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Maple sugar bush opens this weekend at Crawford Lake, Mountsberg

mapleFrom Conservation Halton Word on the Watershed Newsletter:

The maple sap is flowing and Mountsberg and Crawford Lake Conservation Areas are firing up for two marvellous maple syrup festivals

Starting this Saturday, February 27 until April 3 Mountsberg Conservation Area is pleased to welcome visitors to the working sugar bush at Maple Town and Crawford Lake Conservation Area presents Sweetwater Season. Conservation Halton’s maple programs are run on weekends, March Break and holidays.

Regular park admission fees apply and the festivities are free for children four years of age and under, Conservation Halton Parks Members only need to show their pass for admission. Best of all, you can visit two parks for the price of one, as admission to one park may be used at any other Conservation Halton park (except Glen Eden) when visiting the same day. For more information on all Conservation Halton recreational activities and special events visit the Conservation Halton Events Calendar.

maple treeMaple Town
Did you know it takes 40 litres of maple sap to make one delicious litre of maple syrup? Or that sugar maple trees which have more leaves tend to produce sweeter sap? If you didn’t, Mountsberg Conservation Area can help enrich your Maple IQ. The working sugar bush at Mountsberg’s Maple Town has been producing maple goodness for more than 150 years and educating the public for more than 30 years.

The park staff will tap about 600 trees this spring and the watery sap will be magically transformed into sweet maple syrup in the Sugar Shanty. How will it be served? Over hot pancakes in the Pancake House, of course! Maple candy tasting, guided wagon rides and tours of the sugar bush with Conservation Halton Forestry staff round out the maple town experience.

During Maple Town, Mountsberg will have themed weekends. Be sure to visit the Conservation Halton events calendar, or our Halton Parks Facebook (Conservation Halton) and Twitter (@CH_Comm)feeds for more information.

Of course, a trip to Mountsberg wouldn’t be complete without a visit to the Raptor Centre. The birds of prey will be stretching their wings in the outdoor theatre (weather permitting) as they greet visitors during shows at 11 a.m., 12 p.m., 1 p.m., 2 p.m. and 3 p.m. Then take a stroll on the newly updated and accessible trail around the centre to learn more about these amazing creatures.

maple candyFinally, little ones will enjoy a trip to the play barn and farm yard before heading home tired, happy, and perhaps a little sticky from all the maple treats found in the gift shop.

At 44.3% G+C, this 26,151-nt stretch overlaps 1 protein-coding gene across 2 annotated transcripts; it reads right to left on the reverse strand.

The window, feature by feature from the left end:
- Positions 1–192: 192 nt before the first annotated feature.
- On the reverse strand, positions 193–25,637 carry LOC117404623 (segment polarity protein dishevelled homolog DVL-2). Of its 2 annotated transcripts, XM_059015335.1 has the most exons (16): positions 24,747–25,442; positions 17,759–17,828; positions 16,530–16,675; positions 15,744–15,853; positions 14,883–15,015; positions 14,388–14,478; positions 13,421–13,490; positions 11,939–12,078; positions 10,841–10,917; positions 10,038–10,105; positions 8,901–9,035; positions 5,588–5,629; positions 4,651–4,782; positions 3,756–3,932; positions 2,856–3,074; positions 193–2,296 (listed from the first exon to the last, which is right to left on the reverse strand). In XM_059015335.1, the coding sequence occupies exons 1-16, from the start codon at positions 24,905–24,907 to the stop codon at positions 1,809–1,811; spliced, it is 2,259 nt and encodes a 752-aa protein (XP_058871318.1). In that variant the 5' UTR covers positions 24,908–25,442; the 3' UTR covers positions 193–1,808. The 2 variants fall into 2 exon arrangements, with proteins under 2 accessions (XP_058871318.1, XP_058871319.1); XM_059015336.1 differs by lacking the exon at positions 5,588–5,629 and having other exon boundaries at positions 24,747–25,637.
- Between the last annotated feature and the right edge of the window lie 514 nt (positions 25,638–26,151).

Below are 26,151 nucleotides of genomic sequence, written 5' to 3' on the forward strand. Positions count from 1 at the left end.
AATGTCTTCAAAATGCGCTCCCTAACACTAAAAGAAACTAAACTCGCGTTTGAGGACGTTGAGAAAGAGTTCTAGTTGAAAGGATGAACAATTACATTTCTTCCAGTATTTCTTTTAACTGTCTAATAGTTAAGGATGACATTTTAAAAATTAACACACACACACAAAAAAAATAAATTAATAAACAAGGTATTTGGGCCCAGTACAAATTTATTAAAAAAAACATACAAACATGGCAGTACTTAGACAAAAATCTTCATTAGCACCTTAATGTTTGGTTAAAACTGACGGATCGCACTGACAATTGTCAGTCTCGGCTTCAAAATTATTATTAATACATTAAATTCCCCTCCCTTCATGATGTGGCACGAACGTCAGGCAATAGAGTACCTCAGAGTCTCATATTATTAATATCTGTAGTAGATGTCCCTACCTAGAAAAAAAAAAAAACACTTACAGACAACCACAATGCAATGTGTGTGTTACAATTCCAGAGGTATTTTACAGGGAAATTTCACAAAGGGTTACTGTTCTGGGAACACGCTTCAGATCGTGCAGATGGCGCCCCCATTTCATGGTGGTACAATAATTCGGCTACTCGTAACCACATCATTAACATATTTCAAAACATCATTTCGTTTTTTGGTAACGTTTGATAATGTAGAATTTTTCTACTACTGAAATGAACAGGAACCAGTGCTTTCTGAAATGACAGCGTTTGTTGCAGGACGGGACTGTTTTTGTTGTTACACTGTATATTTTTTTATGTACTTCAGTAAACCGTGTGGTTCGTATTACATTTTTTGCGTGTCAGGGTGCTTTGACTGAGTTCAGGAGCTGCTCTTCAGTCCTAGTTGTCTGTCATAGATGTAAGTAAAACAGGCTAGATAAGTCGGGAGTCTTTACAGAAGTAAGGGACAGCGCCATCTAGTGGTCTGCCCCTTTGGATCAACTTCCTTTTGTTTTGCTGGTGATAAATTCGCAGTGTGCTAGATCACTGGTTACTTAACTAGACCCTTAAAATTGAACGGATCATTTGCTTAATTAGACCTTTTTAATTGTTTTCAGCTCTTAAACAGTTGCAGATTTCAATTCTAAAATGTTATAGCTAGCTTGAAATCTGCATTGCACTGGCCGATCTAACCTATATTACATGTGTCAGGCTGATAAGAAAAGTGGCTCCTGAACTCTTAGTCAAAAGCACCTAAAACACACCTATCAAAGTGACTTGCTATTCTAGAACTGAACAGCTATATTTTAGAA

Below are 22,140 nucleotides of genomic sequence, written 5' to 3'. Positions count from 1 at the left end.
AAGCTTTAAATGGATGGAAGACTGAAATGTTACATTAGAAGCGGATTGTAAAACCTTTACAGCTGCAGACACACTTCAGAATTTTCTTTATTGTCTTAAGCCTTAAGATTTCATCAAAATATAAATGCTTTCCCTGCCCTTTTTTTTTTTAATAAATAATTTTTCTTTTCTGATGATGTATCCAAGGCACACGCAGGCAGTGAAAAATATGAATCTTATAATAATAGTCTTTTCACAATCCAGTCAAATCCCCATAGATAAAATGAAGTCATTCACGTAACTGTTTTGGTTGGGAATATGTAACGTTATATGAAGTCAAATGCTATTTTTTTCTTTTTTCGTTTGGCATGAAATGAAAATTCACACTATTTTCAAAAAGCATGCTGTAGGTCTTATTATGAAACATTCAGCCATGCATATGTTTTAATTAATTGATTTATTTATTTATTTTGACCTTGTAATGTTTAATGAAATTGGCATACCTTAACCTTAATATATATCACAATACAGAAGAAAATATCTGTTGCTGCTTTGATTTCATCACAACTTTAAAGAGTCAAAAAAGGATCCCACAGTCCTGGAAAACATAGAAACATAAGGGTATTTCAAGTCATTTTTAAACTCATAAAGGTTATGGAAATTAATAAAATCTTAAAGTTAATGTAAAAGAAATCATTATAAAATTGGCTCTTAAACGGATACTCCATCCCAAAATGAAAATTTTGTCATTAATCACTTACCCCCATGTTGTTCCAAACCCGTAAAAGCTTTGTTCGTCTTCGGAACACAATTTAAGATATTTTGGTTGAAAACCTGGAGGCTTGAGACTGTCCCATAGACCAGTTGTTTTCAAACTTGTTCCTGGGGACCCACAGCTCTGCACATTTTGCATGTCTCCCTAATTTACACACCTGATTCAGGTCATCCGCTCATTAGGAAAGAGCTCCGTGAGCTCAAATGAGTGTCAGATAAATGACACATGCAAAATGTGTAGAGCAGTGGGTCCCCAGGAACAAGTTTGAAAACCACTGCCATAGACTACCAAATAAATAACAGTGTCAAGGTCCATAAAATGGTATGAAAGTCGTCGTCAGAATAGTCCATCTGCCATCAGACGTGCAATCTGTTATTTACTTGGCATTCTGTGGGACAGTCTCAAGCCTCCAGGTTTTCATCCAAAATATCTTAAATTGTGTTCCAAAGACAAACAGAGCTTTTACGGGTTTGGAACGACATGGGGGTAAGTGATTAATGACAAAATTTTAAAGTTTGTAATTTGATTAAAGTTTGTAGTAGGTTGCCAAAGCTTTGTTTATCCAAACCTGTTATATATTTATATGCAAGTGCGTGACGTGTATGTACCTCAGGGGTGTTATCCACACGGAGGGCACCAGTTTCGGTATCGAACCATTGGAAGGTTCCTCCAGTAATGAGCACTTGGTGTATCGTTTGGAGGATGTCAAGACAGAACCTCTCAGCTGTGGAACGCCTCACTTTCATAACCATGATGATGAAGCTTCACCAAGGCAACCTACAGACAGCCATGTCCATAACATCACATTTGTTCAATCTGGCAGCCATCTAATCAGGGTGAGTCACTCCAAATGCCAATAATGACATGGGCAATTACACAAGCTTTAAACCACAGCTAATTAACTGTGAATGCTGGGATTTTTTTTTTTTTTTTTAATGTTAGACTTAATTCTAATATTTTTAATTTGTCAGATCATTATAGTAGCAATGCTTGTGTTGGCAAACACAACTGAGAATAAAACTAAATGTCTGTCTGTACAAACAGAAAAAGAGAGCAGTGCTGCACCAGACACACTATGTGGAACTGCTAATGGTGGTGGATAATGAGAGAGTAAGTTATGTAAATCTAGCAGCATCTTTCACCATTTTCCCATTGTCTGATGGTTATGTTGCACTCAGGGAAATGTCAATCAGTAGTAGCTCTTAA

Sweetwater Season at Crawford Lake
The skill of maple sugar making was learned from Ontario’s First Nations who have been enjoying the tasty treat for centuries. A trip to Crawford Lake for Sweetwater Season will help take you back in time to learn how maple sugar may have been made in an Iroquoian Village over 600 years ago. Sweetwater demonstrations occur at 11 a.m., 1 p.m. and 3 p.m. and conclude with a tasty morsel of cornbread soaked in maple syrup.

Don’t know what type of syrup you enjoy most? Syrup is similar to wine with many distinct flavours! Warm up in the heated Deer Clan Longhouse with syrup sampling flights at 12 p.m. and 2 p.m. Maple taffy on snow will also be available (conditions permitting) from 12 p.m. until 4 p.m. (weekends and March Break) – a truly Canadian delight.

Free farm resilience workshop to help farmers adapt for extreme weather events

crawfordLooking for solutions to adapt your farm for extreme weather events? Our experts will present on-farm solutions to cope with major rain events, prolonged periods of drought, breakdown of soil structure and other challenges, through new equipment technology and financial assistance programs.

Join us for a free workshop (including lunch) on Thursday, March 10 from 9 a.m. to 3:30 p.m. at Harry Howell Arena to share your concerns about extreme weather impacts on your operation and to learn from industry experts about opportunities to build resilience on your farm to adapt for extreme weather conditions.

We ask that attendees please register in advance as space is limited. For more information, including how to register, please visit www.conservationhalton.ca/farm-resilience, or call 905-336-1158, extension 0. Harry Howell Arena is located at 27 Highway 5 in Waterdown (Clappison’s Corners).

About Word on the Watershed

Word on the Watershed is Conservation Halton’s electronic newsletter and communicates information on our programs, services and special events. It also contains other information we feel may be interesting or important to you.

In compliance with Canadian Anti-Spam Legislation, Word on the Watershed is sent to Halton Parks members and to people who have signed up to receive it through our website.

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I was inspired to seek public office because I believe, like so many of you, “I can do something about that” on the issues we face. As councilor, my role is to take a stand on what’s best for residents and go to bat for it. Pushback is inevitable from those who don’t have the community’s interests at heart. I will stand with you and for you, to achieve the best interests of our city, without caving to unacceptable compromise in the name of consensus.

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